African-Americans, Obama said, are “starting behind” and should be given a “hand up”

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In some of his broadest remarks on racism yet, President Barack Obama said Friday that he believes while there are “some hidden biases that we all carry around,” people are “basically good” and want to fix those problems, if given solutions.

“What I don’t think is always captured in our political debates is, the vast majority of people are just trying to do the right thing. And people are basically good and have good intentions,” Obama said during his year-end press conference Friday.

“Sometimes our institutions and our systems don’t work as well as they should. Sometimes you’ve got a police department that has gotten into bad habits over a period of time and hasn’t maybe surfaced some hidden biases that we all carry around,” he added.

Obama referenced Eric Garner, the unarmed African-American man who died after he was put in a chokehold by a white police officer, saying that “this isn’t a situation where people feel good seeing somebody choked and dying.”

“I think that troubles everybody,” Obama said.

But he argued, “if you offer practical solutions, I think people want to fix these problems.”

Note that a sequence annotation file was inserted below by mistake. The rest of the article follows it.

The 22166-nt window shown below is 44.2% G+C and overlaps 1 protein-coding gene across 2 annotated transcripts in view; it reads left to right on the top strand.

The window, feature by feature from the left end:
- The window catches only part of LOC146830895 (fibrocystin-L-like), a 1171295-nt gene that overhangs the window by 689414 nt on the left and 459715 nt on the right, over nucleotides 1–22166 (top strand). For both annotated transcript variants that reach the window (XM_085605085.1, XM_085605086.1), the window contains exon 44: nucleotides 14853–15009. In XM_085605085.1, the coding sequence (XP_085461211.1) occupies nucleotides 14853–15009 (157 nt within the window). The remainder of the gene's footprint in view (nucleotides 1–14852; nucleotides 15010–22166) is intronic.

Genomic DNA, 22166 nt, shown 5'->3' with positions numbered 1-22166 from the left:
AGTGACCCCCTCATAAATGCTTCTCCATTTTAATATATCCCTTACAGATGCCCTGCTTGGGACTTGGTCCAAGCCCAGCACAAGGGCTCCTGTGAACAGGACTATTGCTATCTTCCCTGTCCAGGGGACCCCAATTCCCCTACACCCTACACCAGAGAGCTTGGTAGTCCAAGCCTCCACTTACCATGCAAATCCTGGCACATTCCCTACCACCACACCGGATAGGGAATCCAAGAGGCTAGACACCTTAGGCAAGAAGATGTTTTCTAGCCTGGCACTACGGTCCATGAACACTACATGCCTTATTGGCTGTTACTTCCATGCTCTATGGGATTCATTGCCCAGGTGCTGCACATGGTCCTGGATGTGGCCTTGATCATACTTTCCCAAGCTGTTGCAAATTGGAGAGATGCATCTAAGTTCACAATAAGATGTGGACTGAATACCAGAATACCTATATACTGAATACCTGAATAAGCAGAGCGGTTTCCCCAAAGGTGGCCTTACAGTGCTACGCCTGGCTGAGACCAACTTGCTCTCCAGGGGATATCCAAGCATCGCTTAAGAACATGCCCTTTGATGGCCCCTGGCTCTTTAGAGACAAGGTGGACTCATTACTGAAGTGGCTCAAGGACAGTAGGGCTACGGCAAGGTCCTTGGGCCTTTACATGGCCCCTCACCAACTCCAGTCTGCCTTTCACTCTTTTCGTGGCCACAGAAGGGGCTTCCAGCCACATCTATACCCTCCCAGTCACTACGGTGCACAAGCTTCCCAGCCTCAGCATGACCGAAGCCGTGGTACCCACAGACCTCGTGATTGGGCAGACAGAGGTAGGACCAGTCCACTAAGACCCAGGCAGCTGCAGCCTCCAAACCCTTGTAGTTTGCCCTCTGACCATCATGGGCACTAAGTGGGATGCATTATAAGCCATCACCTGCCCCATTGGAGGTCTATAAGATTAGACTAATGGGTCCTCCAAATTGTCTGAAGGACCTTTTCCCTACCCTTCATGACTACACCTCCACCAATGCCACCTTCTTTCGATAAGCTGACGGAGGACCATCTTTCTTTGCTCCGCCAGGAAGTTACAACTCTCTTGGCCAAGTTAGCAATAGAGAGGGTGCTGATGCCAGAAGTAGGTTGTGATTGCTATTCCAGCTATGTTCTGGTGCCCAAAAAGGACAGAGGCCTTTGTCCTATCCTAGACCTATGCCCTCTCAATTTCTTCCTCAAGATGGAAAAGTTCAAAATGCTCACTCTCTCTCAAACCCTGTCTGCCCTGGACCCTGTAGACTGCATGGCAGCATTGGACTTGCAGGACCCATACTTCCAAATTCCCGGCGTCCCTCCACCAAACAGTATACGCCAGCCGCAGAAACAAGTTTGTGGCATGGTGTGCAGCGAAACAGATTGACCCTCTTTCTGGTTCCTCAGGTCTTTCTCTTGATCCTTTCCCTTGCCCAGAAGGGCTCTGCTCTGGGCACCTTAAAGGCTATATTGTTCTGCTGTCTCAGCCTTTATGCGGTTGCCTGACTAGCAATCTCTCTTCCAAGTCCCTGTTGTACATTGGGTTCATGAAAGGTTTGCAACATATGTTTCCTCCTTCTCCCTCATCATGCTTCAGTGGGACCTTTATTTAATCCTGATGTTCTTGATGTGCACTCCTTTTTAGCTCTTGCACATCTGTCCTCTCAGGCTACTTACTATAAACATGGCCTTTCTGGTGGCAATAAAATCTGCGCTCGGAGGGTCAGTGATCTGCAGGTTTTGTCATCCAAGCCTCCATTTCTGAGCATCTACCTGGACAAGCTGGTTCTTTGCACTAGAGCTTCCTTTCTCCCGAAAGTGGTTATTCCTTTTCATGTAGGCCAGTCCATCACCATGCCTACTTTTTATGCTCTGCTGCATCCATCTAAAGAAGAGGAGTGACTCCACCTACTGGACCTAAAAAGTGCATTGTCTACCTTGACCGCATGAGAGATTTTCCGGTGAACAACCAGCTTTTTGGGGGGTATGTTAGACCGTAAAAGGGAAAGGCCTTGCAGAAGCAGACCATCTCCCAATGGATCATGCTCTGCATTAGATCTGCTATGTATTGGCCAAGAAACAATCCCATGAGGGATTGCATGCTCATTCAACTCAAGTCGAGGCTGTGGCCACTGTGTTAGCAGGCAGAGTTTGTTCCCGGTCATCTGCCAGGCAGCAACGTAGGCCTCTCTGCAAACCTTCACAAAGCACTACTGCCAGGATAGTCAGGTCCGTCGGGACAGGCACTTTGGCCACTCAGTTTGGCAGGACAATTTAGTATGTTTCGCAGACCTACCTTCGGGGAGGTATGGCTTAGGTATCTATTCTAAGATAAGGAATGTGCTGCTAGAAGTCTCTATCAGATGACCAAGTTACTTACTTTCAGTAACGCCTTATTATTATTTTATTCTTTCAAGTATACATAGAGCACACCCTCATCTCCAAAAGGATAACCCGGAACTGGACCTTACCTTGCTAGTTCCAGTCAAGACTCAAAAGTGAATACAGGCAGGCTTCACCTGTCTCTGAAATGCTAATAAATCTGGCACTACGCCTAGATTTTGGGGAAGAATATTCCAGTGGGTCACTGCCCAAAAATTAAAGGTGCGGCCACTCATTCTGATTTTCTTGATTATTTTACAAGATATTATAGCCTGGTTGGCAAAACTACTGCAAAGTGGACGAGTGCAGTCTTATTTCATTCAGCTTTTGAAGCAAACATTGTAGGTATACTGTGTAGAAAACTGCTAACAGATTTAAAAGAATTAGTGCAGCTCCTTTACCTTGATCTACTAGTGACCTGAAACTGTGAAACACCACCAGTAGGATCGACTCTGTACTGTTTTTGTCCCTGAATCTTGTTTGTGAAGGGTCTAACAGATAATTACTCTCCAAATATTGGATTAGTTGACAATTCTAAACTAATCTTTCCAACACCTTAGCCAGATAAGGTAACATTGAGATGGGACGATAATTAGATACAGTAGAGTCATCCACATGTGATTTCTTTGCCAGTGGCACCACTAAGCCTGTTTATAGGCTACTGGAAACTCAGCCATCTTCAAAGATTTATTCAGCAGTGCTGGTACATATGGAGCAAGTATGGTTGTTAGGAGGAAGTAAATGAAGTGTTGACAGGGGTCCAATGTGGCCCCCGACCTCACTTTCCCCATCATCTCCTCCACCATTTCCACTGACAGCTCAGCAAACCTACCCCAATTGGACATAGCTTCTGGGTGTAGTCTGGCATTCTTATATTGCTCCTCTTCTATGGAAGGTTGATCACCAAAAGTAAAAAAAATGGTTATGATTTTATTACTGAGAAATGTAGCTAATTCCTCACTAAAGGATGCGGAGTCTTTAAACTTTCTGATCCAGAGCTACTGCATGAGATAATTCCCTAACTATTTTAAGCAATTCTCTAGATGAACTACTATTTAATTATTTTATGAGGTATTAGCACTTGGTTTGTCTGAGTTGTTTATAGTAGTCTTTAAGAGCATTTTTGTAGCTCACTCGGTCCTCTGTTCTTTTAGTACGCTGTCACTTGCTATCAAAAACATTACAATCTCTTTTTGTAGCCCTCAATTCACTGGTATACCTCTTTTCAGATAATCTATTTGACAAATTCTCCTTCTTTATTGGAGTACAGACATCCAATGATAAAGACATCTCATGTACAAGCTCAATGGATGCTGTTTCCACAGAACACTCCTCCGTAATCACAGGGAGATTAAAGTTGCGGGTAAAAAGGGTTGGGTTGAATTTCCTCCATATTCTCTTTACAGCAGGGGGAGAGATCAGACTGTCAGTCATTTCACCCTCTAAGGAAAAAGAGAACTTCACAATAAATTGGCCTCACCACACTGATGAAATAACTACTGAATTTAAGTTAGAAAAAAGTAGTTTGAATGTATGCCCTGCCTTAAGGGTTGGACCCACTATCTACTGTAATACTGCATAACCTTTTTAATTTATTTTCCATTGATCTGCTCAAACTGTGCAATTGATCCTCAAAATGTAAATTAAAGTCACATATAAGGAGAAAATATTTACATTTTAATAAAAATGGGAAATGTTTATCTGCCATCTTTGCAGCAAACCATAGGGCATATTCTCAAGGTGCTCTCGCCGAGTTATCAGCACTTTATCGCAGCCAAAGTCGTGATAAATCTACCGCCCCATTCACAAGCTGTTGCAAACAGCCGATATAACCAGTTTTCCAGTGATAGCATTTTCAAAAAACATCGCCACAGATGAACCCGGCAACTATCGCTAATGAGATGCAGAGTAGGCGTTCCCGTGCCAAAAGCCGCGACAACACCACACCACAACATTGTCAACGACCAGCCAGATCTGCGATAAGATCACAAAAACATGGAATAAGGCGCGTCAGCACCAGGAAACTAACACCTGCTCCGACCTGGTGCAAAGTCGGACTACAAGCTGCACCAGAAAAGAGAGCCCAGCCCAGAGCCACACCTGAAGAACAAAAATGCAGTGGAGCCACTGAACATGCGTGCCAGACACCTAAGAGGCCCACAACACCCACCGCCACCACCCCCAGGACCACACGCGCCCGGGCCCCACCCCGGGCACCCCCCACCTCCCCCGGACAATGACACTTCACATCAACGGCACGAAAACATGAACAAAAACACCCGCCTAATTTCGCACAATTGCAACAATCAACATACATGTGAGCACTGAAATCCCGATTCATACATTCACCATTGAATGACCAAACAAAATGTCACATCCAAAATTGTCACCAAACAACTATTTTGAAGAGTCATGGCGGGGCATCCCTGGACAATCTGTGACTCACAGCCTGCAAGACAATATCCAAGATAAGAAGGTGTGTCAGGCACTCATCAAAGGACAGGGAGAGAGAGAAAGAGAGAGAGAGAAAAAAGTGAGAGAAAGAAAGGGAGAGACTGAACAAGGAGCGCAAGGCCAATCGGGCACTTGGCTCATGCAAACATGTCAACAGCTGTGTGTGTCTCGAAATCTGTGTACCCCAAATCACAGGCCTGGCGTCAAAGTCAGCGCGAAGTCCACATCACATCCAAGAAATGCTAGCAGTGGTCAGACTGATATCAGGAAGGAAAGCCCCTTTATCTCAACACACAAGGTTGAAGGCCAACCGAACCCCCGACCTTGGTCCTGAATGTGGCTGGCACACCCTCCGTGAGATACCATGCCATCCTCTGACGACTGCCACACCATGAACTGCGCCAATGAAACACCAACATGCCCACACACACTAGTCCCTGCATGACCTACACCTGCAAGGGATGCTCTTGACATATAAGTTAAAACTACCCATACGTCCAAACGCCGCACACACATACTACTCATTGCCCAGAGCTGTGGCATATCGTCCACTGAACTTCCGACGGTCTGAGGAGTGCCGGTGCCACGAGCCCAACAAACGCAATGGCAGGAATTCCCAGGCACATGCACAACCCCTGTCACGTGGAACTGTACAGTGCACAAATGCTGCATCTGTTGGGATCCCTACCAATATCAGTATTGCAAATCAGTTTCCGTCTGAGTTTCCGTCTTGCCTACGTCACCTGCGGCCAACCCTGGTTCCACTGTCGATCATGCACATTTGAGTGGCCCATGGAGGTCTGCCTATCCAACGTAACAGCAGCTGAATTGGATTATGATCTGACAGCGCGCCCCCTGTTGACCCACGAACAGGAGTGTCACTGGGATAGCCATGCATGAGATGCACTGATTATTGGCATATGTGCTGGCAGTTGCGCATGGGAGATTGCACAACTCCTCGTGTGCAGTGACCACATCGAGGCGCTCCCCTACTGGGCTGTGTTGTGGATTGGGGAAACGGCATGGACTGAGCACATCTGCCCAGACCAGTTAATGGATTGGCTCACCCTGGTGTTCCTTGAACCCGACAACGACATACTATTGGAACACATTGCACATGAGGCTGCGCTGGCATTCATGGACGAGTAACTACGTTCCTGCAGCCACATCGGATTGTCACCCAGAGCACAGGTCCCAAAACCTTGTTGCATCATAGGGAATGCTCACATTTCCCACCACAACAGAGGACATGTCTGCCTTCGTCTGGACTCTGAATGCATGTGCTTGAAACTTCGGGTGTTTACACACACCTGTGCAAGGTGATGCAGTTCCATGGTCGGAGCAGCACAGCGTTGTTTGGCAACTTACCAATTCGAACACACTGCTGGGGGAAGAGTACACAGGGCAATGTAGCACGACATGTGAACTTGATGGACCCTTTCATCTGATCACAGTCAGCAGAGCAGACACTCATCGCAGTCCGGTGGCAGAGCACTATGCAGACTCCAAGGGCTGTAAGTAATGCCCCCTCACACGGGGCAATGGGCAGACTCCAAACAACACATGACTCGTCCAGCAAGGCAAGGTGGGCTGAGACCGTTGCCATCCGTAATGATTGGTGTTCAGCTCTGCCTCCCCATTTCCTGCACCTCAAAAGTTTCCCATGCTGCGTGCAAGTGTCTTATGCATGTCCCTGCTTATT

His remarks came in response to a question on the state of blacks in America today, which he acknowledged remains problematic. He said African-Americans still face an income gap with whites, what he called “a legacy of a troubled racial past.”

African-Americans are “starting behind” because of this, Obama said, and Americans “should be willing to provide people a hand up, not a hand-out” to help improve those conditions.

The still-fraught state of race relations in America has become a subject of national debate in recent weeks following the acquittal of two white police officers who shot two unarmed black men, in unrelated incidents in Missouri and New York City.

Americans frustrated with what many see as unequal treatment of blacks by police officers have launched protests across the nation. And Obama created a task force to examine police tactics and propose what he called Friday “concrete practical things…to rebuild trust between communities of color and the police department.”

He said he’ll implement them however necessary when he’s given those recommendations.

The events of the past month have contributed to the largest percentage of Americans saying racism is the country’s most important problem since 1992, according to a new Gallup poll. It found that 13 percent of Americans chose racism, up from just 1 percent in November.

But the president said, overall, the renewed discussion on race has “been a healthy conversation we’ve had.”

“You’re not going to solve the problem if it’s not being talked about,” he said.

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